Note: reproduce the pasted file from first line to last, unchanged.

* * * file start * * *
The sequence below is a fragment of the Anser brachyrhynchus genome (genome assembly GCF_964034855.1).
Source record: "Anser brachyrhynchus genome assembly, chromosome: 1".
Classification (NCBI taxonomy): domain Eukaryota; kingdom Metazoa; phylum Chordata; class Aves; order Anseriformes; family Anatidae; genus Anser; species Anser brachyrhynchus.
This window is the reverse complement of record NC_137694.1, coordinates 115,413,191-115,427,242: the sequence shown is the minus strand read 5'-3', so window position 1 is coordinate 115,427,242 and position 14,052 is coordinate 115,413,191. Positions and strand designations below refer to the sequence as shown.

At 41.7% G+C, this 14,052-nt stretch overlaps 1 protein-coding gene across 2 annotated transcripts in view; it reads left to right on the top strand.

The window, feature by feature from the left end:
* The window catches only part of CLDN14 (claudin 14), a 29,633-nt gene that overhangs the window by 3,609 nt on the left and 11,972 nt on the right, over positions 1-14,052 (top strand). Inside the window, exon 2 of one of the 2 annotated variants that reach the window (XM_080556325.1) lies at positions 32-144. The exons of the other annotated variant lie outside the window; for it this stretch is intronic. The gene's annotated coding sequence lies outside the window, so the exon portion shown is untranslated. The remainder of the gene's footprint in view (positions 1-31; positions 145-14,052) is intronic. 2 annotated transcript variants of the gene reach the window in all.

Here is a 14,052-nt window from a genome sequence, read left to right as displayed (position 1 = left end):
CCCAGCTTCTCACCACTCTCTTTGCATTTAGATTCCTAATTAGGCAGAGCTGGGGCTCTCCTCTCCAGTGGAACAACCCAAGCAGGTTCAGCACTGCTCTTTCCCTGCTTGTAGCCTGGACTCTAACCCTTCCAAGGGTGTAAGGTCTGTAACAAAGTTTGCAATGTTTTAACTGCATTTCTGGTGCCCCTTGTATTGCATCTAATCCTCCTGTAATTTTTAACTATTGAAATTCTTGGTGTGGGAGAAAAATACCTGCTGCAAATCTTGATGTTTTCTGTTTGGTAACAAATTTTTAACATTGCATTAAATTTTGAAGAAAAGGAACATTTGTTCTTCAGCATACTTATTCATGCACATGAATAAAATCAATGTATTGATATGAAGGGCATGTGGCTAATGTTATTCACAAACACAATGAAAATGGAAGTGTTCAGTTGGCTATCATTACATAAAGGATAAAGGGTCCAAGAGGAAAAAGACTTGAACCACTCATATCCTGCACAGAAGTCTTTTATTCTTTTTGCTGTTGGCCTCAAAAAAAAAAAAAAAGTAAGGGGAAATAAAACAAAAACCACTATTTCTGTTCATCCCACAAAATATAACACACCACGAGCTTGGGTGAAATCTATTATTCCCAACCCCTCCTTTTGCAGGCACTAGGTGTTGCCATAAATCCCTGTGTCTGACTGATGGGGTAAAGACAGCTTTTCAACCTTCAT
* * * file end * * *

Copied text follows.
The sequence below is a fragment of the Anser brachyrhynchus genome (genome assembly GCF_964034855.1).
Source record: "Anser brachyrhynchus genome assembly, chromosome: 1".
Classification (NCBI taxonomy): domain Eukaryota; kingdom Metazoa; phylum Chordata; class Aves; order Anseriformes; family Anatidae; genus Anser; species Anser brachyrhynchus.
This window is the reverse complement of record NC_137694.1, coordinates 115,413,191-115,427,242: the sequence shown is the minus strand read 5'-3', so window position 1 is coordinate 115,427,242 and position 14,052 is coordinate 115,413,191. Positions and strand designations below refer to the sequence as shown.

At 41.7% G+C, this 14,052-nt stretch overlaps 1 protein-coding gene across 2 annotated transcripts in view; it reads left to right on the top strand.

The window, feature by feature from the left end:
* The window catches only part of CLDN14 (claudin 14), a 29,633-nt gene that overhangs the window by 3,609 nt on the left and 11,972 nt on the right, over positions 1-14,052 (top strand). Inside the window, exon 2 of one of the 2 annotated variants that reach the window (XM_080556325.1) lies at positions 32-144. The exons of the other annotated variant lie outside the window; for it this stretch is intronic. The gene's annotated coding sequence lies outside the window, so the exon portion shown is untranslated. The remainder of the gene's footprint in view (positions 1-31; positions 145-14,052) is intronic. 2 annotated transcript variants of the gene reach the window in all.

Here is a 14,052-nt window from a genome sequence, read left to right as displayed (position 1 = left end):
CCCAGCTTCTCACCACTCTCTTTGCATTTAGATTCCTAATTAGGCAGAGCTGGGGCTCTCCTCTCCAGTGGAACAACCCAAGCAGGTTCAGCACTGCTCTTTCCCTGCTTGTAGCCTGGACTCTAACCCTTCCAAGGGTGTAAGGTCTGTAACAAAGTTTGCAATGTTTTAACTGCATTTCTGGTGCCCCTTGTATTGCATCTAATCCTCCTGTAATTTTTAACTATTGAAATTCTTGGTGTGGGAGAAAAATACCTGCTGCAAATCTTGATGTTTTCTGTTTGGTAACAAATTTTTAACATTGCATTAAATTTTGAAGAAAAGGAACATTTGTTCTTCAGCATACTTATTCATGCACATGAATAAAATCAATGTATTGATATGAAGGGCATGTGGCTAATGTTATTCACAAACACAATGAAAATGGAAGTGTTCAGTTGGCTATCATTACATAAAGGATAAAGGGTCCAAGAGGAAAAAGACTTGAACCACTCATATCCTGCACAGAAGTCTTTTATTCTTTTTGCTGTTGGCCTCAAAAAAAAAAAAAAAGTAAGGGGAAATAAAACAAAAACCACTATTTCTGTTCATCCCACAAAATATAACACACCACGAGCTTGGGTGAAATCTATTATTCCCAACCCCTCCTTTTGCAGGCACTAGGTGTTGCCATAAATCCCTGTGTCTGACTGATGGGGTAAAGACAGCTTTTCAACCTTCAT